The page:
# Mathematicians and Musicians

In a given nation, every $20^{th}$ mathematician is also a musician, while every $30^{th}$ musician is also a mathematician. Are there more mathematicians or musicians in the nation? How many times more?

Solution

### Reference

1. Sergey Dorichenko, A Moscow Math Circle: Week-by-Week Problem Sets (MSRI Mathematical Circles Library, 2012), #4.3 In a given nation, every $20^{th}$ mathematician is also a musician, while every $30^{th}$ musician is also a mathematician. Are there more mathematicians or musicians in the nation? How many times more?

### Solution 1

Assume there are $M$ mathematicians and $N$ musicians in the nation. Then we can say that in the very least M/20,$M/20$,$N/20$,$M/30$,$N/30$ musicians. But more can be said. These $M/20$ mathematicians that are also musicians, are musicians that are also mathematicians. The number of such musicians is at least N/30,$M/20$,$N/20$,$M/30$,$N/30$, implying that $M/20\ge N/30.$ In a similar manner, we could obtain $N/30\ge M/20,$ implying that the numbers are equal: $M/20= N/30,$ i.e., $N=1.5M.$ There are 50\%,$30\%$,$40\%$,$50\%$,$60\%$ more musicians than mathematicians.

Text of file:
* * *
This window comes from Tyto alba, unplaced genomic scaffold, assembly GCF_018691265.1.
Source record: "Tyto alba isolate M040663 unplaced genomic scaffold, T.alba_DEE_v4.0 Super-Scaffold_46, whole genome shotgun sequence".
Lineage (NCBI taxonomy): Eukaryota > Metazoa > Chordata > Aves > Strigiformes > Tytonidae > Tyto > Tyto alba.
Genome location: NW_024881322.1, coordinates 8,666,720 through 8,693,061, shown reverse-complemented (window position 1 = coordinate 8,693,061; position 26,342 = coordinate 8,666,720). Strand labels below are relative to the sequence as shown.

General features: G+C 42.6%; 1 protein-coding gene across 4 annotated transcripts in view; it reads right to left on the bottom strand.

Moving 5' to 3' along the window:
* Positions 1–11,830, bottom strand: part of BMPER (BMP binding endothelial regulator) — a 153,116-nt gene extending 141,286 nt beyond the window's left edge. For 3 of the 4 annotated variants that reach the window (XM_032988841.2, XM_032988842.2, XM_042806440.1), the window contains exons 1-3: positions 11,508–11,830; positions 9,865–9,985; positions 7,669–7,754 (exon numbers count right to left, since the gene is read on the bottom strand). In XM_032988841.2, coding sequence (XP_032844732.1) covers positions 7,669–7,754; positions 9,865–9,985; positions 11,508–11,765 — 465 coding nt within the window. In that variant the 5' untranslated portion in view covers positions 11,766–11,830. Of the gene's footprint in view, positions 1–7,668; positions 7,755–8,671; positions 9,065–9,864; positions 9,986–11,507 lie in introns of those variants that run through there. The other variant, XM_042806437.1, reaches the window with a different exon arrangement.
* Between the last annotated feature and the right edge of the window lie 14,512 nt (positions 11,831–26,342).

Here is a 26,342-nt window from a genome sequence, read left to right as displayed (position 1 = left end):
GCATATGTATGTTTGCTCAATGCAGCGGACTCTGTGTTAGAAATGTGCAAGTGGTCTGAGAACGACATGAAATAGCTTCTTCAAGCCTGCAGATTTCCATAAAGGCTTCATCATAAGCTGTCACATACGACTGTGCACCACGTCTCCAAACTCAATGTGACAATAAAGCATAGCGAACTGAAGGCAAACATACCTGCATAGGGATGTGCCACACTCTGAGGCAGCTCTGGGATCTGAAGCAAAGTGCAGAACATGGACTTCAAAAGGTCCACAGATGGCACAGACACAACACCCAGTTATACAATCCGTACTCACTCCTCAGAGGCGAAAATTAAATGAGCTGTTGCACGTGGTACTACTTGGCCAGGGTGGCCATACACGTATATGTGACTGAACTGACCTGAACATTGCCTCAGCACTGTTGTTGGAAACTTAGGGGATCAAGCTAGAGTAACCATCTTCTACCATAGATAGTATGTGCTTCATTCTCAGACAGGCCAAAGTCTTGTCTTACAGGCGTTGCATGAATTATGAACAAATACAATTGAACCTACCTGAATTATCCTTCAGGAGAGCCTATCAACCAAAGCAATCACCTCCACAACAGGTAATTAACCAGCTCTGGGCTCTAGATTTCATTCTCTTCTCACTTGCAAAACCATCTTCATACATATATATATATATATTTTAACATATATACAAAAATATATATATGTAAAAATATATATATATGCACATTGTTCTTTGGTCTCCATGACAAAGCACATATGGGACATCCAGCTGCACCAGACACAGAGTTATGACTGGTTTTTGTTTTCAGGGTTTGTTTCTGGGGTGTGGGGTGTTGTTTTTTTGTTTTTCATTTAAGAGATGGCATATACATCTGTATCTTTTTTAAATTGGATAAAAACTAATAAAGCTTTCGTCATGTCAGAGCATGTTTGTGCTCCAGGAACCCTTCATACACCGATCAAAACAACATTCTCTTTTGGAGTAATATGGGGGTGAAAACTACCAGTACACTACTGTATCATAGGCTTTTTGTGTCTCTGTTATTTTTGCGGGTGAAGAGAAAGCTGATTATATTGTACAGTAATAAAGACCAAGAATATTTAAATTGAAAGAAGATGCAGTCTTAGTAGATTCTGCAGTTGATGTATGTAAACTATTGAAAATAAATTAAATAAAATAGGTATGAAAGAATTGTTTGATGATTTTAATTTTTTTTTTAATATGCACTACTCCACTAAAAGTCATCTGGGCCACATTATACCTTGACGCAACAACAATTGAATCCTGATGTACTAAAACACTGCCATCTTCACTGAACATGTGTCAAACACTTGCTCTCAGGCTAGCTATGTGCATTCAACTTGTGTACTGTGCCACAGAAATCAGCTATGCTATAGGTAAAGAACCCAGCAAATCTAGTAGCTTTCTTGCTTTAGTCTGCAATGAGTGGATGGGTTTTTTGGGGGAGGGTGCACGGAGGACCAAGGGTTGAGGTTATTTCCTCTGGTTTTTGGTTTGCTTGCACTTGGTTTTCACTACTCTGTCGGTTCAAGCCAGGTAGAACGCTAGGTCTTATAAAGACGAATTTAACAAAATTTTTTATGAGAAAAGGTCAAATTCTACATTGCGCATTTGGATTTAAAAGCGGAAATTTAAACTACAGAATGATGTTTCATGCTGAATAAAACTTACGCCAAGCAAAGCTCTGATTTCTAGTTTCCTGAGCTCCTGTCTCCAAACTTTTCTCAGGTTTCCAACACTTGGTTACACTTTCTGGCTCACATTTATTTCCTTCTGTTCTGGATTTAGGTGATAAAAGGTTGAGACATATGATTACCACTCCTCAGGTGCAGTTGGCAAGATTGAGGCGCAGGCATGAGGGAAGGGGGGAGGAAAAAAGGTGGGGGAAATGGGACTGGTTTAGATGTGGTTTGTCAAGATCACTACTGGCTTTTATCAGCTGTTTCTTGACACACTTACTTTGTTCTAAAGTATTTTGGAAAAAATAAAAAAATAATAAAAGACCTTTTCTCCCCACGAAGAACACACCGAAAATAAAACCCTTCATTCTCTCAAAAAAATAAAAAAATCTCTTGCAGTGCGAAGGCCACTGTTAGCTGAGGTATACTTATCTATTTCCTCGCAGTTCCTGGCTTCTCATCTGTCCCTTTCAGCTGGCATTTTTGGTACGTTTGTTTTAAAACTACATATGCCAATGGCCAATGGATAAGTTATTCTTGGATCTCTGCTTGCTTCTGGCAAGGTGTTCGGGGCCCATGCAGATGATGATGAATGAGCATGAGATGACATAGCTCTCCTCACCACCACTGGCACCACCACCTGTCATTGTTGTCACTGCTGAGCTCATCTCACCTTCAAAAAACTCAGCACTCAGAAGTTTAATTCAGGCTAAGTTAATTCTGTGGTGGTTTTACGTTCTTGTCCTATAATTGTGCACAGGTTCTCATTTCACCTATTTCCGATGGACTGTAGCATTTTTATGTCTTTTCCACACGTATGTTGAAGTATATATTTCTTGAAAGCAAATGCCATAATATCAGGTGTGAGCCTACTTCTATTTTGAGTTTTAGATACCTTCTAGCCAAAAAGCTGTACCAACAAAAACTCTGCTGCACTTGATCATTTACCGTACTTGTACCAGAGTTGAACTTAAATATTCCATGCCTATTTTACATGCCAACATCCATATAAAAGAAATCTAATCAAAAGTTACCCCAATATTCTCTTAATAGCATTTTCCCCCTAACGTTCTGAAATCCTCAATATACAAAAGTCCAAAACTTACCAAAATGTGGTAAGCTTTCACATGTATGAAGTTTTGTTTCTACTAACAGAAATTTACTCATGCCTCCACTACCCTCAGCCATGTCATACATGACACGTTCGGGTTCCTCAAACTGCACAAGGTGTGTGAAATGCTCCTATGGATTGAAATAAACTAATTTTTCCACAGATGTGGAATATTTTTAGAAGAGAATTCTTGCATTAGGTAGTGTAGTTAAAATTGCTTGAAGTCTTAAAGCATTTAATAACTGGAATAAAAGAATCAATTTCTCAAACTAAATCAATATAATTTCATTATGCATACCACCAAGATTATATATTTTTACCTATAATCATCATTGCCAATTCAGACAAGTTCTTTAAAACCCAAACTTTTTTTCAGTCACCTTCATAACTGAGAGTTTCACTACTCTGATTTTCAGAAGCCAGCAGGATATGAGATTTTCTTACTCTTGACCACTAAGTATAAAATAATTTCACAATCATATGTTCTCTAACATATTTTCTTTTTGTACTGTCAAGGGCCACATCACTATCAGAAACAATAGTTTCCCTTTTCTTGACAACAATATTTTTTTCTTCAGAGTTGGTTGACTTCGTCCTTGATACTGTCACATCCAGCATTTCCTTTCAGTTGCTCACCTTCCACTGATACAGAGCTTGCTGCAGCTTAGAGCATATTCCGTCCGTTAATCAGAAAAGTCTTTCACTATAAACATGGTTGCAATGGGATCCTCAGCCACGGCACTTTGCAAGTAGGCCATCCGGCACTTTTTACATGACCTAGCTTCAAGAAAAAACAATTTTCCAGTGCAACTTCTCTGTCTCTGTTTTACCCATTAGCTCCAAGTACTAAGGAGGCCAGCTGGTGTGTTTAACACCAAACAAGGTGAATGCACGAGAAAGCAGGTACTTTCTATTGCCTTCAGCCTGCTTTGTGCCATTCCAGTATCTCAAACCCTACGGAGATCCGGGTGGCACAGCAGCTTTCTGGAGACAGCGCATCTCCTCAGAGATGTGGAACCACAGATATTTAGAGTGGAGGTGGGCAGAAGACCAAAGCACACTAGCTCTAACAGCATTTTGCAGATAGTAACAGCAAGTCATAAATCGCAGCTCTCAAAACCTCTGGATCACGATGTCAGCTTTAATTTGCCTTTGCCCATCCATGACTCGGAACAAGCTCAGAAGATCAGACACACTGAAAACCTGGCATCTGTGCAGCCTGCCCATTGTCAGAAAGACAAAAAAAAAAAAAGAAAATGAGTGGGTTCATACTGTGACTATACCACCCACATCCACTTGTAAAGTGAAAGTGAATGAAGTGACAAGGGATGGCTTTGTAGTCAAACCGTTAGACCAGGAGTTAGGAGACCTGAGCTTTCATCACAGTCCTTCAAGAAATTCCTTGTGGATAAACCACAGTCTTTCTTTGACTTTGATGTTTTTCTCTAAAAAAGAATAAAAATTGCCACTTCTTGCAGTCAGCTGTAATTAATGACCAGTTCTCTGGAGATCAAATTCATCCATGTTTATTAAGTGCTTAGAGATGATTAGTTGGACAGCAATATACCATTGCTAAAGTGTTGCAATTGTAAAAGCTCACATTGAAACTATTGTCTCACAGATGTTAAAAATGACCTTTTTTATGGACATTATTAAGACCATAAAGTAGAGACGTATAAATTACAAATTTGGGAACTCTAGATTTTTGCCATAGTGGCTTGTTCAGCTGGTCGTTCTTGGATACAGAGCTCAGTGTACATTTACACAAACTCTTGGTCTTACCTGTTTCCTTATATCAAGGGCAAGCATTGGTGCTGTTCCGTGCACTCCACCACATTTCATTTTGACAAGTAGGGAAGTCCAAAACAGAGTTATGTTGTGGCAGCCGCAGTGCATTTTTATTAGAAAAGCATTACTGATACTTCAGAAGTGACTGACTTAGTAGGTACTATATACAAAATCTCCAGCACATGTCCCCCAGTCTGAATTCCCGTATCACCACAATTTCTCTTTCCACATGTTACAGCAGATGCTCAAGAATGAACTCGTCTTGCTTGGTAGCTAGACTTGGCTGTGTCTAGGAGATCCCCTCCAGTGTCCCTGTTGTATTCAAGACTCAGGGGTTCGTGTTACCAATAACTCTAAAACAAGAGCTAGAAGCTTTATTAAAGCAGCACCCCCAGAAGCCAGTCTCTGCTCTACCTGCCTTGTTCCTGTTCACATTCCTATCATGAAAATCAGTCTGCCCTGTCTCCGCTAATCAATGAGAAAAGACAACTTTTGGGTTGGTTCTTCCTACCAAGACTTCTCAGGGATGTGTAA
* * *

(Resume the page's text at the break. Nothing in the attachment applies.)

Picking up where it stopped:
The fact that we got an equality $M/20= N/30$ suggests a shortcut

### Solution 2

Let $X$ be the number of people in the nation who are both mathematicians and musicians. We then see that the number of mathematicians in the nation equals 20X,$20X$,$30X$, while the number of musicians is 30X,$20X$,$30X$. It follows that there are $50\%$ more musicians than mathematicians.